Physics 101 Exam 1 NAME 2/7 1 In the situation below, a person pulls a string attached to block A, which is in turn attached to another, heavier block B via a second string (a) Which block has the larger
More informationWORK DONE BY A CONSTANT FORCE
WORK DONE BY A CONSTANT FORCE The definition of work, W, when a constant force (F) is in the direction of displacement (d) is W = Fd SI unit is the Newtonmeter (Nm) = Joule, J If you exert a force of
More information7. Kinetic Energy and Work
Kinetic Energy: 7. Kinetic Energy and Work The kinetic energy of a moving object: k = 1 2 mv 2 Kinetic energy is proportional to the square of the velocity. If the velocity of an object doubles, the kinetic
More informationKE =? v o. Page 1 of 12
Page 1 of 12 CTEnergy1. A mass m is at the end of light (massless) rod of length R, the other end of which has a frictionless pivot so the rod can swing in a vertical plane. The rod is initially horizontal
More informationVectors; 2D Motion. Part I. Multiple Choice. 1. v
This test covers vectors using both polar coordinates and ij notation, radial and tangential acceleration, and twodimensional motion including projectiles. Part I. Multiple Choice 1. v h x In a lab experiment,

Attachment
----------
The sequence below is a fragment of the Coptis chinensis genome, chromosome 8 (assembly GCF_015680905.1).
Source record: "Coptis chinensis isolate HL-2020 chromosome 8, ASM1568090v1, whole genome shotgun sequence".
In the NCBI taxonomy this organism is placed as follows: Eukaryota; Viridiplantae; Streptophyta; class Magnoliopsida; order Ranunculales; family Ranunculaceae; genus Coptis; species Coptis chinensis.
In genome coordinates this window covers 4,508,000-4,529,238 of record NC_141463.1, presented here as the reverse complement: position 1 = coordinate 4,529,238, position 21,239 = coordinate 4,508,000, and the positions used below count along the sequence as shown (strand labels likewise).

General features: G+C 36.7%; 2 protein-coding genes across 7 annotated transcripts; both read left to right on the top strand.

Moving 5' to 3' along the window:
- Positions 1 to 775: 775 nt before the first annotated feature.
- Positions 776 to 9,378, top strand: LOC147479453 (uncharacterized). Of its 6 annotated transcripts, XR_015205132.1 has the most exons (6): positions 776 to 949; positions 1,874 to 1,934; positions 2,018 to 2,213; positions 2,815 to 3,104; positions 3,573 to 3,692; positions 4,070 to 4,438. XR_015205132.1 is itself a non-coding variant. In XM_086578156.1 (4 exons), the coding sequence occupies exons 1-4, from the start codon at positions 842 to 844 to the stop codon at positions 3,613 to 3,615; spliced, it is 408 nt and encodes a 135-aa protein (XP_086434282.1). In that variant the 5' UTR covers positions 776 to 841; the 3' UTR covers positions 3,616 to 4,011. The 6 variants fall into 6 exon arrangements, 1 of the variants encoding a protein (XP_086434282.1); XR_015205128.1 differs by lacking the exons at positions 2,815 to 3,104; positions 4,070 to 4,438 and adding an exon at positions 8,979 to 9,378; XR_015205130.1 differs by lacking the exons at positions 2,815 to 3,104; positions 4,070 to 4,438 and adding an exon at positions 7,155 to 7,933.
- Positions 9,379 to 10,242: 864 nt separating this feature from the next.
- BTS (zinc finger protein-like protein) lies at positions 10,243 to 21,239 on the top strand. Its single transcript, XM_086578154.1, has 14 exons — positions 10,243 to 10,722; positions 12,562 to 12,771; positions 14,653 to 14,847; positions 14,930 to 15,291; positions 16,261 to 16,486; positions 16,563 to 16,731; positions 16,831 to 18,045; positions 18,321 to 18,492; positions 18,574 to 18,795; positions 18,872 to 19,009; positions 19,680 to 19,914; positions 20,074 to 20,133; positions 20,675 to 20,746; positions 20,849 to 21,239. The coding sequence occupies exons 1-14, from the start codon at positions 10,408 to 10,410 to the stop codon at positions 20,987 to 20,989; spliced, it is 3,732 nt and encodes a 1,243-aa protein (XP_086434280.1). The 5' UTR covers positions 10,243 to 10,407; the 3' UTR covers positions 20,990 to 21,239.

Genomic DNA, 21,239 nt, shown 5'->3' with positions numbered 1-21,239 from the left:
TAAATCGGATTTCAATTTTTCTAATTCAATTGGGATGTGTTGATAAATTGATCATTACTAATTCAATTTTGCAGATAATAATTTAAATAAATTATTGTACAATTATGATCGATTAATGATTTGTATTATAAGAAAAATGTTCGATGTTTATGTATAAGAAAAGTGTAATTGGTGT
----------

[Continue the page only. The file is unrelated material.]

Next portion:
More informationBROCK UNIVERSITY. PHYS 1P21/1P91 Solutions to Midterm test 26 October 2013 Instructor: S. D Agostino
BROCK UNIVERSITY PHYS 1P21/1P91 Solutions to Midterm test 26 October 2013 Instructor: S. D Agostino 1. [10 marks] Clearly indicate whether each statement is TRUE or FALSE. Then provide a clear, brief,
More informationChapter 07: Kinetic Energy and Work
Chapter 07: Kinetic Energy and Work Conservation of Energy is one of Nature s fundamental laws that is not violated. Energy can take on different forms in a given system. This chapter we will discuss work
More informationcharge is detonated, causing the smaller glider with mass M, to move off to the right at 5 m/s. What is the